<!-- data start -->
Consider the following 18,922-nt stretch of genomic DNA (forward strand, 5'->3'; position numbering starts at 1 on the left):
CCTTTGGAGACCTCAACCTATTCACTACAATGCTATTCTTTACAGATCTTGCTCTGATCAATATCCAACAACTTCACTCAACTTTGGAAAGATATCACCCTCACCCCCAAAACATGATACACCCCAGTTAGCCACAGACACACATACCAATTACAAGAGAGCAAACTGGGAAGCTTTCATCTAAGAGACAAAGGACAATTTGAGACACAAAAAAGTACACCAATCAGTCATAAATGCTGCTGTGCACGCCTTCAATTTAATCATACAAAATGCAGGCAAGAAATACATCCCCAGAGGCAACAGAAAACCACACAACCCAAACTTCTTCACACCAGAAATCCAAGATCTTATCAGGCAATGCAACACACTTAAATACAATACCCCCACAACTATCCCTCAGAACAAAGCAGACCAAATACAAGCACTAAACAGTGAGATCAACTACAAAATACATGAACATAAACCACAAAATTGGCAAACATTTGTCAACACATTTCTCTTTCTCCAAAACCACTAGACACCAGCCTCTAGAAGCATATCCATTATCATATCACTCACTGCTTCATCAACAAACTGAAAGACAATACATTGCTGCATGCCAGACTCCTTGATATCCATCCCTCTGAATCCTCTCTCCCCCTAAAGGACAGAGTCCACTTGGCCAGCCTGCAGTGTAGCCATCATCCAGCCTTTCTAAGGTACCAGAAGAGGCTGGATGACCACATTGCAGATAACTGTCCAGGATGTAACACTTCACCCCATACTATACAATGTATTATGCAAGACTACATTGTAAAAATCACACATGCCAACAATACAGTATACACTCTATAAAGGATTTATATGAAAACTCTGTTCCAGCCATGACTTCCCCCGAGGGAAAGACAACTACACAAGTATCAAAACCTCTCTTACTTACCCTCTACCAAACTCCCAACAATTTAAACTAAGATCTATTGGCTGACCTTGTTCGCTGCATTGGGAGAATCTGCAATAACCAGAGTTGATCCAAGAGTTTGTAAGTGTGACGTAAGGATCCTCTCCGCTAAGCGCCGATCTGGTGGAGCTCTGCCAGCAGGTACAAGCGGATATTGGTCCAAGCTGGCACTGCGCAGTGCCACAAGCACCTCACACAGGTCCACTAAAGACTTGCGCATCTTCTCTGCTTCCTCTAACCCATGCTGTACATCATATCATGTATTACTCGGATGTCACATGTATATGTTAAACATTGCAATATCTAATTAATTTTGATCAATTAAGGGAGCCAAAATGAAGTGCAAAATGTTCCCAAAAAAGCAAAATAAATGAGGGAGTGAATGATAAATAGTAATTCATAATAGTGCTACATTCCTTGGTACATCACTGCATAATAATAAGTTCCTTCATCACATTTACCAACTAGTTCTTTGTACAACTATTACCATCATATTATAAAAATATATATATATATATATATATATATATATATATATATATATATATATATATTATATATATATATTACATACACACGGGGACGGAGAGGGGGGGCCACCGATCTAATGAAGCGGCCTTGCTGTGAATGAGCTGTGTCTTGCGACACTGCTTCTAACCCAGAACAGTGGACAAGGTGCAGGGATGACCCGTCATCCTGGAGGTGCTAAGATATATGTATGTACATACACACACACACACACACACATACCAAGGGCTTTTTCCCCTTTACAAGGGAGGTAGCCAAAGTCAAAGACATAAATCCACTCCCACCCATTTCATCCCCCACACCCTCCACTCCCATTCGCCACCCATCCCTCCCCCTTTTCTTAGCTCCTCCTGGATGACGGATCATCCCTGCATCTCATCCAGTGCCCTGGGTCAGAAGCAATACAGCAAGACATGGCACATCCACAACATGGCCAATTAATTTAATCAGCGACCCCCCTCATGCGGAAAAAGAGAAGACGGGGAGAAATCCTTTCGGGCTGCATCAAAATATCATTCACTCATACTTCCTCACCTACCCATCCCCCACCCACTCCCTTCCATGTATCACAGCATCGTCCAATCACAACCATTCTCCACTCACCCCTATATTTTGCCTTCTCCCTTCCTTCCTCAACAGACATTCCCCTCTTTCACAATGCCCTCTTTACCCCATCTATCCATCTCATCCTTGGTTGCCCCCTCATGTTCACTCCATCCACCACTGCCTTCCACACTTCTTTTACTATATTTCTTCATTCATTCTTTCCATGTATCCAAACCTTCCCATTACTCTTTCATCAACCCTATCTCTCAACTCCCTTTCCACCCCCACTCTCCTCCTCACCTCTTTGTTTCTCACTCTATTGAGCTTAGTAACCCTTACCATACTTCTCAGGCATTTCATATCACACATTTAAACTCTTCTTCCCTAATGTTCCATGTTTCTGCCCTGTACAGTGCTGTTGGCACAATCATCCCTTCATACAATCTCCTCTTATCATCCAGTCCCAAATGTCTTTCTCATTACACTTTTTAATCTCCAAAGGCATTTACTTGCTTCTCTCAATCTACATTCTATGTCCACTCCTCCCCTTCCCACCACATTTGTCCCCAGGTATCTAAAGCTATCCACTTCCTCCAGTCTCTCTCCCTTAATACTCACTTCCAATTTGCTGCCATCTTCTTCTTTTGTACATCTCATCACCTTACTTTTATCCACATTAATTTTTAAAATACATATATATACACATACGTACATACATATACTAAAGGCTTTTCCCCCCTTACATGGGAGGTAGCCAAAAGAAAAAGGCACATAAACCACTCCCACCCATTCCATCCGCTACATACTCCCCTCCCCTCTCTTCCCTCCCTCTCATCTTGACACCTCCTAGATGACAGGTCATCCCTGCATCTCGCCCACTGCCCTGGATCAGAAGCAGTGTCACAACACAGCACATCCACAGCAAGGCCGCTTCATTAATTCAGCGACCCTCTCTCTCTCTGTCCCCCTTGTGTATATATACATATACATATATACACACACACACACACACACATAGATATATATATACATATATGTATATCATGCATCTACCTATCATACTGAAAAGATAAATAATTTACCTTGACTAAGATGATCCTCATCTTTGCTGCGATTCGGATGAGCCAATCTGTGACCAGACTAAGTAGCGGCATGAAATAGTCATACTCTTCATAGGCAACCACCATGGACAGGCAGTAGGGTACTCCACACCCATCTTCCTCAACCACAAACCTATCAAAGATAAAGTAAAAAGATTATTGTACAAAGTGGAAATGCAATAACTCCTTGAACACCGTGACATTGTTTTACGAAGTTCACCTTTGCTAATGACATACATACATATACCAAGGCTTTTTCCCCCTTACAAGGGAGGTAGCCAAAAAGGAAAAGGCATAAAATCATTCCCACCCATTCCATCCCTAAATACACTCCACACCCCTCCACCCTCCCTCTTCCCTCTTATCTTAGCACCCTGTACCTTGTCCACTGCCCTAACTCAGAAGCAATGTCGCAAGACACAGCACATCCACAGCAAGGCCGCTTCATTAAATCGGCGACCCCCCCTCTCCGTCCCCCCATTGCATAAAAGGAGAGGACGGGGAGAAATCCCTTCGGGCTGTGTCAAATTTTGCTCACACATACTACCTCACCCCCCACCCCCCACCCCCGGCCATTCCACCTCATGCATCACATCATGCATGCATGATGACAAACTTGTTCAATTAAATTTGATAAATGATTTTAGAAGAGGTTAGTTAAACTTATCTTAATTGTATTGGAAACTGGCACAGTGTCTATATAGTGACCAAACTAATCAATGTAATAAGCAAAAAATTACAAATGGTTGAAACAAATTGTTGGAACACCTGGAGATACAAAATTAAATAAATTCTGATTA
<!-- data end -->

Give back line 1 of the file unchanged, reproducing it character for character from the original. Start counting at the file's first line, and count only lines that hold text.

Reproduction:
Consider the following 18,922-nt stretch of genomic DNA (forward strand, 5'->3'; position numbering starts at 1 on the left):